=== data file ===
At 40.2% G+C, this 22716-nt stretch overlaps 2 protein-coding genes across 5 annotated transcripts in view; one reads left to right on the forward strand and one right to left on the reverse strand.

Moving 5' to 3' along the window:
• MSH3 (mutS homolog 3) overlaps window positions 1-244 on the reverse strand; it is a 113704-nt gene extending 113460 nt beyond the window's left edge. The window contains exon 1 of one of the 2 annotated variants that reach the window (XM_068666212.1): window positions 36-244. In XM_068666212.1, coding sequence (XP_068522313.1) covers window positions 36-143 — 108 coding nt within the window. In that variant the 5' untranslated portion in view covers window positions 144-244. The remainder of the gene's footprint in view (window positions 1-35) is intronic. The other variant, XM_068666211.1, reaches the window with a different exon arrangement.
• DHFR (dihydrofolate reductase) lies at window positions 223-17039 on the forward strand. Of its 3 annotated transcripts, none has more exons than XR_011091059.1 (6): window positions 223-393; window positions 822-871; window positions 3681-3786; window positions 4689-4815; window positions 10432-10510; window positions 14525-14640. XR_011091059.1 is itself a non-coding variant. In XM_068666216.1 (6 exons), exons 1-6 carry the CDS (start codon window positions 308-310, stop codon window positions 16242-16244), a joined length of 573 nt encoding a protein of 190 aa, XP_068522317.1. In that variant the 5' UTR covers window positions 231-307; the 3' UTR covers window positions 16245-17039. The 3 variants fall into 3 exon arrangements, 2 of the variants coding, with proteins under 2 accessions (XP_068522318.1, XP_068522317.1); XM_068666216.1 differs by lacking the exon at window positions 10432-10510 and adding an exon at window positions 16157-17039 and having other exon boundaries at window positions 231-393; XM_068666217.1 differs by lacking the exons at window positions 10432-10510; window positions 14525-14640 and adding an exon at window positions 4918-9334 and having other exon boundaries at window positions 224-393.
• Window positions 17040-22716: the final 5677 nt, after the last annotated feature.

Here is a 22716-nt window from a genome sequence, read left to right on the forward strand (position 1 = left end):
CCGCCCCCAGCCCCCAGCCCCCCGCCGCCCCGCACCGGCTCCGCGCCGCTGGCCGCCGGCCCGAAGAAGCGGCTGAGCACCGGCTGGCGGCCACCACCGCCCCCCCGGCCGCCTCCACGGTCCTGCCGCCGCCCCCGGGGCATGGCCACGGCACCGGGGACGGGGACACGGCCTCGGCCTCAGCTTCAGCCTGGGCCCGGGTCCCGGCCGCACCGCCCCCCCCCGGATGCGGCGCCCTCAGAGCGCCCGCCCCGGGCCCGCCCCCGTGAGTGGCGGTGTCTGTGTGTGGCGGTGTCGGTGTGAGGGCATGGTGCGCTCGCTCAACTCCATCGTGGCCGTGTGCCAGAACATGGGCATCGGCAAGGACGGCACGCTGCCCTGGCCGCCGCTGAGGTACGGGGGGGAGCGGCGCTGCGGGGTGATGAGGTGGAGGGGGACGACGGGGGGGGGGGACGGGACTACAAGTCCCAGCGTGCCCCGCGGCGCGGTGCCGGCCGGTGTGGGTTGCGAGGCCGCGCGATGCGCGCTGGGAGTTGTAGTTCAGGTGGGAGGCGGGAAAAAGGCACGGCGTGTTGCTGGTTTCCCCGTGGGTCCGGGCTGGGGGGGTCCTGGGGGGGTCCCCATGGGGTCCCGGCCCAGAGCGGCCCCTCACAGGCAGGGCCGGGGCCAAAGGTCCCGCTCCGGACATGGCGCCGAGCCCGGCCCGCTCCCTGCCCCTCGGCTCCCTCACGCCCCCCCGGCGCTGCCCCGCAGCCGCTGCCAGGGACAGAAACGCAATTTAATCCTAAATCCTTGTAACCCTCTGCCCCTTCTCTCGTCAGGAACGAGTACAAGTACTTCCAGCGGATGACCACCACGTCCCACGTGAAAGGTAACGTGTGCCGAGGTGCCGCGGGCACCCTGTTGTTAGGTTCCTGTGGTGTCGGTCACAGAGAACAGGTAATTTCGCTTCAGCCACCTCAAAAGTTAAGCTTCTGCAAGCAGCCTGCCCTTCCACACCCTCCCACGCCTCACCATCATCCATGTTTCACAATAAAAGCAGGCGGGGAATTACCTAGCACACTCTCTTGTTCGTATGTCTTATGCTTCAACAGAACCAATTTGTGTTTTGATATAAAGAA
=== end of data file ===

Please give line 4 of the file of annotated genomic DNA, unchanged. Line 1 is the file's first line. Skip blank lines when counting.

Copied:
• DHFR (dihydrofolate reductase) lies at window positions 223-17039 on the forward strand. Of its 3 annotated transcripts, none has more exons than XR_011091059.1 (6): window positions 223-393; window positions 822-871; window positions 3681-3786; window positions 4689-4815; window positions 10432-10510; window positions 14525-14640. XR_011091059.1 is itself a non-coding variant. In XM_068666216.1 (6 exons), exons 1-6 carry the CDS (start codon window positions 308-310, stop codon window positions 16242-16244), a joined length of 573 nt encoding a protein of 190 aa, XP_068522317.1. In that variant the 5' UTR covers window positions 231-307; the 3' UTR covers window positions 16245-17039. The 3 variants fall into 3 exon arrangements, 2 of the variants coding, with proteins under 2 accessions (XP_068522318.1, XP_068522317.1); XM_068666216.1 differs by lacking the exon at window positions 10432-10510 and adding an exon at window positions 16157-17039 and having other exon boundaries at window positions 231-393; XM_068666217.1 differs by lacking the exons at window positions 10432-10510; window positions 14525-14640 and adding an exon at window positions 4918-9334 and having other exon boundaries at window positions 224-393.